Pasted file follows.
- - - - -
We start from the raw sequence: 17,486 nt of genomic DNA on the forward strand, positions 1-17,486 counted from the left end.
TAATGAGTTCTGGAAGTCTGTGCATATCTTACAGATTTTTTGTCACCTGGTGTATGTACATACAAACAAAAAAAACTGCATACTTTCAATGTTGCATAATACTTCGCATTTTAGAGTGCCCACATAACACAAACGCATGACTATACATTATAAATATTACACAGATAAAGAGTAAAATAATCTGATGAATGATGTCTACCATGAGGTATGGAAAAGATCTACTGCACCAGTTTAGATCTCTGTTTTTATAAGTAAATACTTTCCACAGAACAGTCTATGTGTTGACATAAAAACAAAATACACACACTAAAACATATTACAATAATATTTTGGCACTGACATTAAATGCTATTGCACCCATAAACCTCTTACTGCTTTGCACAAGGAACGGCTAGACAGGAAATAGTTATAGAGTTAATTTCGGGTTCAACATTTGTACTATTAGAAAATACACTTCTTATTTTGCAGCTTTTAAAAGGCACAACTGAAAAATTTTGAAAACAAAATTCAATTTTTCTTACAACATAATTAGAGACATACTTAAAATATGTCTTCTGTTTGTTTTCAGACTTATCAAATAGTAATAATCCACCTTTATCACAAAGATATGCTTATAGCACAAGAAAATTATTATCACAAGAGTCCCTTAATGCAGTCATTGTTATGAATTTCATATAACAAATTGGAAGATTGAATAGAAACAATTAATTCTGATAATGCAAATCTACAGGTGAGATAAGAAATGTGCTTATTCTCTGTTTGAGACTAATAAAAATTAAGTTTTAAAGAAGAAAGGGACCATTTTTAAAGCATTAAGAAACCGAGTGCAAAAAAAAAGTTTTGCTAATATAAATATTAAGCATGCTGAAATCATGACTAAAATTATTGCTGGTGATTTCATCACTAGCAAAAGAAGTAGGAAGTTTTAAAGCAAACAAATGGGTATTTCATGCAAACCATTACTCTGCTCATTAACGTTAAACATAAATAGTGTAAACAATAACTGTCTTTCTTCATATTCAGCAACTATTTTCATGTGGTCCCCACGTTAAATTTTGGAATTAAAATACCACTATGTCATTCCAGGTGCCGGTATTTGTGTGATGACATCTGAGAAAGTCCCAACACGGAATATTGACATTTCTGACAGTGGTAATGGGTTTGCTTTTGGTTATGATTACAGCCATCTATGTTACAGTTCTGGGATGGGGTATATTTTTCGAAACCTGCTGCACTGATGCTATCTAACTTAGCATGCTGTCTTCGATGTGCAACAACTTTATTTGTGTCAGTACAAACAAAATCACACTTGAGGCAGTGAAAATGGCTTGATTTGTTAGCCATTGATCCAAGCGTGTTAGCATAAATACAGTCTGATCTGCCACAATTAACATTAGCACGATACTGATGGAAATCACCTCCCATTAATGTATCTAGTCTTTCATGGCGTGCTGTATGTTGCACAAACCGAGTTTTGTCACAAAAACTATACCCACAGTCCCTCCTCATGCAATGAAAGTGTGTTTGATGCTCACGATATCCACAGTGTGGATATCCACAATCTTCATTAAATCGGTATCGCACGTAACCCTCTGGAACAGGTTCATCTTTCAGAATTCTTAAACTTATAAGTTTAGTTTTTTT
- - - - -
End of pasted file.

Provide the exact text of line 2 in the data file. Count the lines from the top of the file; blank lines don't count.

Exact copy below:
TAATGAGTTCTGGAAGTCTGTGCATATCTTACAGATTTTTTGTCACCTGGTGTATGTACATACAAACAAAAAAAACTGCATACTTTCAATGTTGCATAATACTTCGCATTTTAGAGTGCCCACATAACACAAACGCATGACTATACATTATAAATATTACACAGATAAAGAGTAAAATAATCTGATGAATGATGTCTACCATGAGGTATGGAAAAGATCTACTGCACCAGTTTAGATCTCTGTTTTTATAAGTAAATACTTTCCACAGAACAGTCTATGTGTTGACATAAAAACAAAATACACACACTAAAACATATTACAATAATATTTTGGCACTGACATTAAATGCTATTGCACCCATAAACCTCTTACTGCTTTGCACAAGGAACGGCTAGACAGGAAATAGTTATAGAGTTAATTTCGGGTTCAACATTTGTACTATTAGAAAATACACTTCTTATTTTGCAGCTTTTAAAAGGCACAACTGAAAAATTTTGAAAACAAAATTCAATTTTTCTTACAACATAATTAGAGACATACTTAAAATATGTCTTCTGTTTGTTTTCAGACTTATCAAATAGTAATAATCCACCTTTATCACAAAGATATGCTTATAGCACAAGAAAATTATTATCACAAGAGTCCCTTAATGCAGTCATTGTTATGAATTTCATATAACAAATTGGAAGATTGAATAGAAACAATTAATTCTGATAATGCAAATCTACAGGTGAGATAAGAAATGTGCTTATTCTCTGTTTGAGACTAATAAAAATTAAGTTTTAAAGAAGAAAGGGACCATTTTTAAAGCATTAAGAAACCGAGTGCAAAAAAAAAGTTTTGCTAATATAAATATTAAGCATGCTGAAATCATGACTAAAATTATTGCTGGTGATTTCATCACTAGCAAAAGAAGTAGGAAGTTTTAAAGCAAACAAATGGGTATTTCATGCAAACCATTACTCTGCTCATTAACGTTAAACATAAATAGTGTAAACAATAACTGTCTTTCTTCATATTCAGCAACTATTTTCATGTGGTCCCCACGTTAAATTTTGGAATTAAAATACCACTATGTCATTCCAGGTGCCGGTATTTGTGTGATGACATCTGAGAAAGTCCCAACACGGAATATTGACATTTCTGACAGTGGTAATGGGTTTGCTTTTGGTTATGATTACAGCCATCTATGTTACAGTTCTGGGATGGGGTATATTTTTCGAAACCTGCTGCACTGATGCTATCTAACTTAGCATGCTGTCTTCGATGTGCAACAACTTTATTTGTGTCAGTACAAACAAAATCACACTTGAGGCAGTGAAAATGGCTTGATTTGTTAGCCATTGATCCAAGCGTGTTAGCATAAATACAGTCTGATCTGCCACAATTAACATTAGCACGATACTGATGGAAATCACCTCCCATTAATGTATCTAGTCTTTCATGGCGTGCTGTATGTTGCACAAACCGAGTTTTGTCACAAAAACTATACCCACAGTCCCTCCTCATGCAATGAAAGTGTGTTTGATGCTCACGATATCCACAGTGTGGATATCCACAATCTTCATTAAATCGGTATCGCACGTAACCCTCTGGAACAGGTTCATCTTTCAGAATTCTTAAACTTATAAGTTTAGTTTTTTT